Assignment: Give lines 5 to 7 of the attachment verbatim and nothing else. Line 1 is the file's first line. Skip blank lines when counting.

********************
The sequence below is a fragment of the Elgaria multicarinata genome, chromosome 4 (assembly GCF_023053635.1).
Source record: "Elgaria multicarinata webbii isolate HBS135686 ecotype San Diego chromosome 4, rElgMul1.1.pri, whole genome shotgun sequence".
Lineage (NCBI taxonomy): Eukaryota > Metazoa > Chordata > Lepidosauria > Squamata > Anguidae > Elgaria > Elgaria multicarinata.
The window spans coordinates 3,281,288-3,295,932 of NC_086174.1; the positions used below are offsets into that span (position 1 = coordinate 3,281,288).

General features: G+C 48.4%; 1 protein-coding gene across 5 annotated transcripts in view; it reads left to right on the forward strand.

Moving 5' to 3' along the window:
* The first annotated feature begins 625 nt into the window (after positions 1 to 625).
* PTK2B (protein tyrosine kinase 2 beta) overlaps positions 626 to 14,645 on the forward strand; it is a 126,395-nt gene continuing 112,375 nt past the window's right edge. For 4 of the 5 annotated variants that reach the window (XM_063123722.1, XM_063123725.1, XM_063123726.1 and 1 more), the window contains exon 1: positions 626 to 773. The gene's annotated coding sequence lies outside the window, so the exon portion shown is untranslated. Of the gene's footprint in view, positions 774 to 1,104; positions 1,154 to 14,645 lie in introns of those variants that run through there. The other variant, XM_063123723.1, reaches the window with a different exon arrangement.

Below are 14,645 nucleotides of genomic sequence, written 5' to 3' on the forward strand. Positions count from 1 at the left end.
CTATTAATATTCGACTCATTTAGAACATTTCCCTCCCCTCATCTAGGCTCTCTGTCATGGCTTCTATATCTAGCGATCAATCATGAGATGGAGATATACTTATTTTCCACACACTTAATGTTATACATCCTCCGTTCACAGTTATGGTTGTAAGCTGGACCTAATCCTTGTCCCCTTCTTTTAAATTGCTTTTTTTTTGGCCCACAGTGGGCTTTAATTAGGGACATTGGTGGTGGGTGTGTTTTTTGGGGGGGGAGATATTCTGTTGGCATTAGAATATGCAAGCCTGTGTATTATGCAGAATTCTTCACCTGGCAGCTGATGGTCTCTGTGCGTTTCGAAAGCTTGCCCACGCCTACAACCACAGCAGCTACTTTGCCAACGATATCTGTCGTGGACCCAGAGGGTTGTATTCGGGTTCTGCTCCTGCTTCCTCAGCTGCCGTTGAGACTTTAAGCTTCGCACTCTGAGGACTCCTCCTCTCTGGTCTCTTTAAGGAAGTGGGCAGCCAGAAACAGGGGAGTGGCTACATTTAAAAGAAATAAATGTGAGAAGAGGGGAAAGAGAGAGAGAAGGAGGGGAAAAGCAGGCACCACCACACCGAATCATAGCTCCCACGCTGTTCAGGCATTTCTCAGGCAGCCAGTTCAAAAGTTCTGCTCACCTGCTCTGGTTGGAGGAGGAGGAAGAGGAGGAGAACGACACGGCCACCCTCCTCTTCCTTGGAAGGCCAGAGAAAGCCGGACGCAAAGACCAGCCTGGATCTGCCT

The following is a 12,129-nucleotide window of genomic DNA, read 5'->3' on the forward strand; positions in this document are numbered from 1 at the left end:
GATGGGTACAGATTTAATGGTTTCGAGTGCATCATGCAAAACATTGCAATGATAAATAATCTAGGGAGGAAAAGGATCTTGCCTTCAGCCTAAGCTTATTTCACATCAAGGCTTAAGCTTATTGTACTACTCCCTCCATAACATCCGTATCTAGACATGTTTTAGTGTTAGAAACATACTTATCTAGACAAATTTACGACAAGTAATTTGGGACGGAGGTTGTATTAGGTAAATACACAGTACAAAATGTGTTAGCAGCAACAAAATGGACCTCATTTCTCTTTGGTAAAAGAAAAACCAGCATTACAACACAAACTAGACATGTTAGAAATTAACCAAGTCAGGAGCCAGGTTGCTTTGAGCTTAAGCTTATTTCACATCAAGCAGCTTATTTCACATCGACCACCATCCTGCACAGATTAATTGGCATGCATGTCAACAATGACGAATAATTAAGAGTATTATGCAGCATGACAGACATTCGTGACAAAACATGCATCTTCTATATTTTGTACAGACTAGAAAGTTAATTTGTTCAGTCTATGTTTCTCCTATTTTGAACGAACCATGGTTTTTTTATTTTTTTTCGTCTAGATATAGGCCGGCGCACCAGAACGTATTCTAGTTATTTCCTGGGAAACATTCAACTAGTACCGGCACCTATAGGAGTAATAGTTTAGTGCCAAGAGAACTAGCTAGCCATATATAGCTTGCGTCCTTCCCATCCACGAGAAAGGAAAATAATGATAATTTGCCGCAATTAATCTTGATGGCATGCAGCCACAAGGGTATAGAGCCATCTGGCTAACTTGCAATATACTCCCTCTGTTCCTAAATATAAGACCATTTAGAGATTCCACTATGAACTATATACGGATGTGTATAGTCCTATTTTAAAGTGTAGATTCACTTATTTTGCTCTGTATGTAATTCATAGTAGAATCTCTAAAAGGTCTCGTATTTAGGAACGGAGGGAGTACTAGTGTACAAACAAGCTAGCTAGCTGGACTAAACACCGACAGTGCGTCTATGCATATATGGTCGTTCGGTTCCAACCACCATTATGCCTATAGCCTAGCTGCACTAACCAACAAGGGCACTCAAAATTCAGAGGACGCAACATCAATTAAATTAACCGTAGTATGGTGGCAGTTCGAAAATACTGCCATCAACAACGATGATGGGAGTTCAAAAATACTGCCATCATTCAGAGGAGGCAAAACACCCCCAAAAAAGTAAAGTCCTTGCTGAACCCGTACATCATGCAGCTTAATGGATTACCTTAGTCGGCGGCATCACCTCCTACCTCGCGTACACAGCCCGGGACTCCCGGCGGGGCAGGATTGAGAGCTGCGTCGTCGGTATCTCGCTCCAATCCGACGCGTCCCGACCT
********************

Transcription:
General features: G+C 48.4%; 1 protein-coding gene across 5 annotated transcripts in view; it reads left to right on the forward strand.

Moving 5' to 3' along the window:
* The first annotated feature begins 625 nt into the window (after positions 1 to 625).